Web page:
White chocolate is a confection of sugar, cocoa butter, and milk solids. The melting point of cocoa butter is high enough to keep white chocolate solid at room temperature, yet low enough to allow white chocolate to melt in the mouth.
Origin and production:
White chocolate first appeared in Switzerland in the 1930s. It was invented by Nestlé in order to utilize excess cocoa butter. It was first popularly distributed in the USA in 1948 with the introduction of Nestlé’s Alpine White Chocolate bar, which contained white chocolate and almonds.
Composition and regulations:
White chocolate is made of cocoa butter, milk, and sugar. Most often, the cocoa butter is deodorized to remove its strong and undesirable taste that would hurt the flavor of the finished chocolate. Regulations also govern what may be marketed as “white chocolate”: In the United States, since 2004, white chocolate must be at least 20% cocoa butter (by weight), at least 14% total milk solids, at least 3.5% milk fat, and less than 55% sugar or other sweetener.
Before this date, U.S. firms required temporary marketing permits to sell white chocolate. The European Union has adopted the same standards, except that there is no limit on sugar or sweeteners. Although white chocolate is made the same way as milk chocolate and dark chocolate, the ingredients are different. Because of the ingredients, many people do not consider white chocolate to be chocolate at all although it does contain cocoa butter: a product that, like many cocoa solids, is derived from the cacao bean. However, some preparations (known as confectioner’s coating or summer coating) are made from inexpensive solid or hydrogenated vegetable and animal fats, and as such, is not at all derived from cocoa. These preparations may actually be white (in contrast to white chocolate’s ivory shade) and will lack cocoa butter’s flavor.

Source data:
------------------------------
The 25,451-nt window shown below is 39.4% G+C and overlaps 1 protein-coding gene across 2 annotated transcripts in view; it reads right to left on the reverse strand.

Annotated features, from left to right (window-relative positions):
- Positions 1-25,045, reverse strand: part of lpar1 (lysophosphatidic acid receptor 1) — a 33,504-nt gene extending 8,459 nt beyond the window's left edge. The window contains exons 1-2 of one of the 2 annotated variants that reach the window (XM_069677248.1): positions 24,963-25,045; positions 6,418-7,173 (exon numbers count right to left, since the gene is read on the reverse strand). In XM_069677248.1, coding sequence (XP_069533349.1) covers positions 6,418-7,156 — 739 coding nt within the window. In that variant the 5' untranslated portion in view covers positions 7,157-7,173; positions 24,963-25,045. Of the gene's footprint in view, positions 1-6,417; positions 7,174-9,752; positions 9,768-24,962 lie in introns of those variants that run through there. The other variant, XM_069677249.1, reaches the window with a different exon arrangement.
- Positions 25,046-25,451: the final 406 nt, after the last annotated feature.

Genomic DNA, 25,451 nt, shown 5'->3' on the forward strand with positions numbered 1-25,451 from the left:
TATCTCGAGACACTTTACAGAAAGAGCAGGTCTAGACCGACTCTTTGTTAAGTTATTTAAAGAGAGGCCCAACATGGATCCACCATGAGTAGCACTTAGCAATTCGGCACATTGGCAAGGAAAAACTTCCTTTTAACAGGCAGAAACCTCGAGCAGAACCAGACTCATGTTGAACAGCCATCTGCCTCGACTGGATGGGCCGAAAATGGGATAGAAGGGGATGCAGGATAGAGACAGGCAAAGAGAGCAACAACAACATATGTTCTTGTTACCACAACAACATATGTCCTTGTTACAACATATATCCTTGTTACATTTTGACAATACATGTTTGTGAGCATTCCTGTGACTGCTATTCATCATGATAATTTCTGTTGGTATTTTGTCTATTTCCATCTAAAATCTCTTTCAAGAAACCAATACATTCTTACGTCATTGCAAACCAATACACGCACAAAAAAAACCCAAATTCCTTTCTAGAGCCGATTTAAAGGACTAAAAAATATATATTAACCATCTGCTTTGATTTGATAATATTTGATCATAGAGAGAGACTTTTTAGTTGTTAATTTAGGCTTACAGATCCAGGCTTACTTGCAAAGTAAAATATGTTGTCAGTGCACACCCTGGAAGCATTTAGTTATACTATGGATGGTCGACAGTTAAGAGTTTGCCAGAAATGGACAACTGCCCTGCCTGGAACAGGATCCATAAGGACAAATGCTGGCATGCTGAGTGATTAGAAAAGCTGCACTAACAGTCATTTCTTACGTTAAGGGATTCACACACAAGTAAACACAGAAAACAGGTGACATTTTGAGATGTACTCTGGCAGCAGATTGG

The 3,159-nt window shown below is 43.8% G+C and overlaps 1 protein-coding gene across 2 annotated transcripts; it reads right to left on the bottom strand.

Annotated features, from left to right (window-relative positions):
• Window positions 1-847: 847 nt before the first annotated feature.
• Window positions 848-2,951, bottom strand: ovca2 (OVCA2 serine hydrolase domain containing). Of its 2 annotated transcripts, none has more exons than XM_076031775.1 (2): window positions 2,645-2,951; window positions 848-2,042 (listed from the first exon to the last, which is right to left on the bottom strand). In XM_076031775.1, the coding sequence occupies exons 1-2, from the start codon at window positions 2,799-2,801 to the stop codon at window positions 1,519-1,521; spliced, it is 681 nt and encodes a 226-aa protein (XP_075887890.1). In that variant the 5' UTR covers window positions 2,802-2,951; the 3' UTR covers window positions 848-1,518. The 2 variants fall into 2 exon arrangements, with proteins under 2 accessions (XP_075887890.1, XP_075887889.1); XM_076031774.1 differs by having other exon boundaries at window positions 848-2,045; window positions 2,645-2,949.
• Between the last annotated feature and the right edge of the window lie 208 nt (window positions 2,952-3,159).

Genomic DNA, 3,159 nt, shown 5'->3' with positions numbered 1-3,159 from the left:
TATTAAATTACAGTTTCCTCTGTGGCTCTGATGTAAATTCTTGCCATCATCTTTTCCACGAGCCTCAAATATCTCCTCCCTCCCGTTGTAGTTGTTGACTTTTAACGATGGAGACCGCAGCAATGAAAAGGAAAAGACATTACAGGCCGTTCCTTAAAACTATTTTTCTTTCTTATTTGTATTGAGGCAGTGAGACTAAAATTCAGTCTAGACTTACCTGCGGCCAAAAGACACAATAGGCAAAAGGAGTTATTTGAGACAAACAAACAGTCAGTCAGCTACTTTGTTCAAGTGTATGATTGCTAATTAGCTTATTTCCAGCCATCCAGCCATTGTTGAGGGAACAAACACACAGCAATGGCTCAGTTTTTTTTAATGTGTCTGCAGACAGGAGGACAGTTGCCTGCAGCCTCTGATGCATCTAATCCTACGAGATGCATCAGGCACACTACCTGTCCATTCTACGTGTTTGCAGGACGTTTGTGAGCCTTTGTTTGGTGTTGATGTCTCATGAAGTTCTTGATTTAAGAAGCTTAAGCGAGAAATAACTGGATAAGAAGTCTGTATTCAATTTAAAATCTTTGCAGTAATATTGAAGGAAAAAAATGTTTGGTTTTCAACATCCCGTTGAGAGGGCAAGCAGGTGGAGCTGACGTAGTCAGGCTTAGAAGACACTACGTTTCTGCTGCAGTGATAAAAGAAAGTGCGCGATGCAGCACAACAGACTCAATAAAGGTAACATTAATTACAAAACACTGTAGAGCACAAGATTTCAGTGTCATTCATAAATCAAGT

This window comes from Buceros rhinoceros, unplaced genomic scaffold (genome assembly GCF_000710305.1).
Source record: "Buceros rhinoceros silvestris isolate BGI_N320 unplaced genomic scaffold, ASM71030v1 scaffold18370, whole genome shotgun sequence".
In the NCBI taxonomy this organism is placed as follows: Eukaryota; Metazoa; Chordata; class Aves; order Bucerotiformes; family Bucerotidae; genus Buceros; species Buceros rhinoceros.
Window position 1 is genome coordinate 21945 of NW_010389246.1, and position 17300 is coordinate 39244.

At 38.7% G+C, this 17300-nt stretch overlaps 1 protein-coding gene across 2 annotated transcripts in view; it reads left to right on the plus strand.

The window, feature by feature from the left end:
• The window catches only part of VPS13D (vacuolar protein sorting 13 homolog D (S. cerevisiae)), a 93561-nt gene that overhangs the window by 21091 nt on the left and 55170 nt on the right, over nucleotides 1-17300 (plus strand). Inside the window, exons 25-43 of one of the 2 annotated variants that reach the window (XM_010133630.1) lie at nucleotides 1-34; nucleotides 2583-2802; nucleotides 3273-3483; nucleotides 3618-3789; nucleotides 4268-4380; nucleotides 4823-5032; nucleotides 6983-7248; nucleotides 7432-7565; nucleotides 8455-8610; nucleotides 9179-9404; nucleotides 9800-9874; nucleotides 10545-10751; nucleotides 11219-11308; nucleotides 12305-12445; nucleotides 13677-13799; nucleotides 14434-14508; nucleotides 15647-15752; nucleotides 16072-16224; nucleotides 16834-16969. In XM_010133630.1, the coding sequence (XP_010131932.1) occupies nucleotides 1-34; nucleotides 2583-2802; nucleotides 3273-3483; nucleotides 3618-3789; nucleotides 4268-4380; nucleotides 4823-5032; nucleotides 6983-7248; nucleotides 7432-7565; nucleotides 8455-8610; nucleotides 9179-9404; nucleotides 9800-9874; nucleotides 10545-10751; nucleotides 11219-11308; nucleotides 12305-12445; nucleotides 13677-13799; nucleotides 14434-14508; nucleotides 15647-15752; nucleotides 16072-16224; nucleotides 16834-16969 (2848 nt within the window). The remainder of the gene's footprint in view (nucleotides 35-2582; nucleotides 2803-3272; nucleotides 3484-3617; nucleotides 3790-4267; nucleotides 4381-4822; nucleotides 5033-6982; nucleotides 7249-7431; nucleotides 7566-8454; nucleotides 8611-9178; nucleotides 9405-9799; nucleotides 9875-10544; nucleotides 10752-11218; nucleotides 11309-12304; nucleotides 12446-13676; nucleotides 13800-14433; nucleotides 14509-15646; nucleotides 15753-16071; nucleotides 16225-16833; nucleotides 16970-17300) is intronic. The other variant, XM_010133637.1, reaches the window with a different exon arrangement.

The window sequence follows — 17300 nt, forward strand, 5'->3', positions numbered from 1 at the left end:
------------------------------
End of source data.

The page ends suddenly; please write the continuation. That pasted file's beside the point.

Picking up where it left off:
Since it does not contain cocoa solids, white chocolate contains only trace amounts of theobromine, a chemical compound which gives other types of chocolate their characteristic brown color. This means that white chocolate can be safely consumed by individuals who must avoid theobromine for medical reasons. Dark chocolate contains more theobromine than white chocolate because it contains the largest amount of cocoa solids. White chocolate contains only trace amounts of caffeine, a physically addictive stimulant present in cocoa solids.
Use in baking:
White chocolate can be difficult to work with. When melted, the cocoa butter can occasionally split and create an oily compound that can be recovered by re-emulsifying. This can be done by melting a small amount of butter or chocolate and whisking in the “oily compound”. As with chocolate, as soon as any water is introduced into the melted product it rapidly turns lumpy and grainy, i.e. split. Again, it can be saved by re-emulsifying. Like chocolate, it may be purchased in large or small bricks, but these can often be difficult to work with as one must cut off chunks with a knife, often resulting in inaccurate portioning. Pastilles/Feves (small chips) are often a more precise way to use white chocolate. White chocolate can be used for decoration of milk or dark chocolate confections or in any way chocolates might be used. Vanilla fudge is also marked as white chocolate fudge.